Tuesday, February 14, 2012

Final excerpt of From Fratricide to Forgiveness

“Because of its realism about the human condition, the stories of Genesis are well suited to serve as “metaphors for life.” The characters it portrays are not lofty, saintly types who remain forever separated from the rest of the human race. They are limited, fallible, and imperfect. Genesis is an anthology of moral difficulty. It is a collection of stories in which individuals face limitations of every type and must take extreme measures to prevent the eruption of violence in their midst. Genesis is not an ethical training manual for the morally elite but a survival guide for an imperfect humanity.”—From Fratricide to Forgiveness, page 180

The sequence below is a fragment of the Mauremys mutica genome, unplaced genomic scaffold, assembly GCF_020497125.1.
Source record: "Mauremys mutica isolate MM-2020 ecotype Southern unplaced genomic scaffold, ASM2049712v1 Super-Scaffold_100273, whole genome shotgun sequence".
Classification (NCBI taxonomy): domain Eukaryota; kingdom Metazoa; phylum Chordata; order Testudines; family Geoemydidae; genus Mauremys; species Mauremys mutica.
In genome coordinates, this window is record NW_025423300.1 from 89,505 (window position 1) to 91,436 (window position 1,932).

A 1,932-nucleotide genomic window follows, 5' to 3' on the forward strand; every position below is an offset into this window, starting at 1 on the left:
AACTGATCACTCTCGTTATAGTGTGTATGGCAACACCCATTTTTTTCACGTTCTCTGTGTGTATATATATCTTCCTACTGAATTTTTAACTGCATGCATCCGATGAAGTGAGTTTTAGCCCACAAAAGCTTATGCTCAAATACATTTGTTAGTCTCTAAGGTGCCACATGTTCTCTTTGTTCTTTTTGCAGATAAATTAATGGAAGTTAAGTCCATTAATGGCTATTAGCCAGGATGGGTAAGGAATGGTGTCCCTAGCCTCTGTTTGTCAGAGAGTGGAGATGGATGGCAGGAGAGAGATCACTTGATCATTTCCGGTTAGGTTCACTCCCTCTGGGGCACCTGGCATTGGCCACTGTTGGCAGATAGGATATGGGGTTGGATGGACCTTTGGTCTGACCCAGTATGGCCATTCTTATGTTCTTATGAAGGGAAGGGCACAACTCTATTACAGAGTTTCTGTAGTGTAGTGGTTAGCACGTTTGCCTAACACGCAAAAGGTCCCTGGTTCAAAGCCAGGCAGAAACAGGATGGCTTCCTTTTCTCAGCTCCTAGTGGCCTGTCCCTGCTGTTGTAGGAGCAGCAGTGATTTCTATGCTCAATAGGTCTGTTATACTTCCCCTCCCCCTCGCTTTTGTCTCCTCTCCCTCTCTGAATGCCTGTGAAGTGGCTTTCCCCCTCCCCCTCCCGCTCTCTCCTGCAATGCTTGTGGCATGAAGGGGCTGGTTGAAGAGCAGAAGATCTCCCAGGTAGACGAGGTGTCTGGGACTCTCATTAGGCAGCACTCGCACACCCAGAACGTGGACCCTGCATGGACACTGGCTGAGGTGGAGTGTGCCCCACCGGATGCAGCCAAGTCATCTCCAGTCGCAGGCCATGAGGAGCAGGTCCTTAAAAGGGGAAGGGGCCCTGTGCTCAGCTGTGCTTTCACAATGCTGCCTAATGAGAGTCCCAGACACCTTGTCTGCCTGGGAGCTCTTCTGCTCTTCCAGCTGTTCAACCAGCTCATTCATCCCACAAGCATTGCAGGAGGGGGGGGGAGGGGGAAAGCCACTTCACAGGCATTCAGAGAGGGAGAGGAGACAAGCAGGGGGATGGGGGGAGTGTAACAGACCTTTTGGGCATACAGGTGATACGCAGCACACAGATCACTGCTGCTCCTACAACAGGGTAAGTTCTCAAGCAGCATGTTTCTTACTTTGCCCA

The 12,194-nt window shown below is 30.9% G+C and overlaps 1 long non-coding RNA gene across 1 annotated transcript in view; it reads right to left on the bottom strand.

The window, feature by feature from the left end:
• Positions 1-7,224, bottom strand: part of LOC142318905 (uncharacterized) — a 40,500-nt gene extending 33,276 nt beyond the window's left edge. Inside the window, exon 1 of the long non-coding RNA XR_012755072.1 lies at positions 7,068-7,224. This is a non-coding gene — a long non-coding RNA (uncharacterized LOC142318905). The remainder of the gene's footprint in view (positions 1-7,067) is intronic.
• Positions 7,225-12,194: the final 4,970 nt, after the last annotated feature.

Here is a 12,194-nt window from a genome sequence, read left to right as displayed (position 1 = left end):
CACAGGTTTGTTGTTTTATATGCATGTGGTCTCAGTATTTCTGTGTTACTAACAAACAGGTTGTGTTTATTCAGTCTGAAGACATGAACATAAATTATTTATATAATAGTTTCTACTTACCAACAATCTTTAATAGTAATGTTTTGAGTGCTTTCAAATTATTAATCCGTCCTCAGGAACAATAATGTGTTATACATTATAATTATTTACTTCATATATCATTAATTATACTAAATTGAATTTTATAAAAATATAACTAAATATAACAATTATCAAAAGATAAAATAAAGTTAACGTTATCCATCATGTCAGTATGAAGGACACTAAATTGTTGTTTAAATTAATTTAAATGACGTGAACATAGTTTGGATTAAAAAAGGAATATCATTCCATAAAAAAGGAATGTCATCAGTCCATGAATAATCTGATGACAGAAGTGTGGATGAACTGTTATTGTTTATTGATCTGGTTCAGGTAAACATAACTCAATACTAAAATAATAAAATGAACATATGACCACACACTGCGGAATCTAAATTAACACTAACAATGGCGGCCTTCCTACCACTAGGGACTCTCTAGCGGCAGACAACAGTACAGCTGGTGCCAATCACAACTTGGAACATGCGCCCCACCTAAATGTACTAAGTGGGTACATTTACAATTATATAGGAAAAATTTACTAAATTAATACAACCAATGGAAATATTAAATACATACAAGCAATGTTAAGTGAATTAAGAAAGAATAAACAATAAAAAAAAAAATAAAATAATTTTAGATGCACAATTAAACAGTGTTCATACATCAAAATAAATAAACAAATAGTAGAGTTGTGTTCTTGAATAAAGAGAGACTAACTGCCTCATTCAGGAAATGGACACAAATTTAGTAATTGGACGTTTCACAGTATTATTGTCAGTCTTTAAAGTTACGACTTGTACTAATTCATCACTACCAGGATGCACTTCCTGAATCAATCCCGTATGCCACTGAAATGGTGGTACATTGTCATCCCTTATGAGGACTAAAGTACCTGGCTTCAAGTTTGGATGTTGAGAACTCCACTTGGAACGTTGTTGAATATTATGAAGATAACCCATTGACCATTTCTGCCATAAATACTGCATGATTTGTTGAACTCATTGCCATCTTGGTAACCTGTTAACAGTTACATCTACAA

<idle musing>
Isn't that the truth? That's one of the things we need to remember about the Bible; it is an eminently realistic book. It takes people who are just as screwed up as anyone you will find anywhere in the world—and then shows you what God can do. If he can do that with them, then he can take your life and transform it as well. "Bible people" aren't superhuman heroes; they are regular people that allow (or not, in some cases) God to get a hold on them.

That's the final post from From Fratricide to Forgiveness. I hope you've enjoyed it; I know I enjoyed reading it...
</idle musing>

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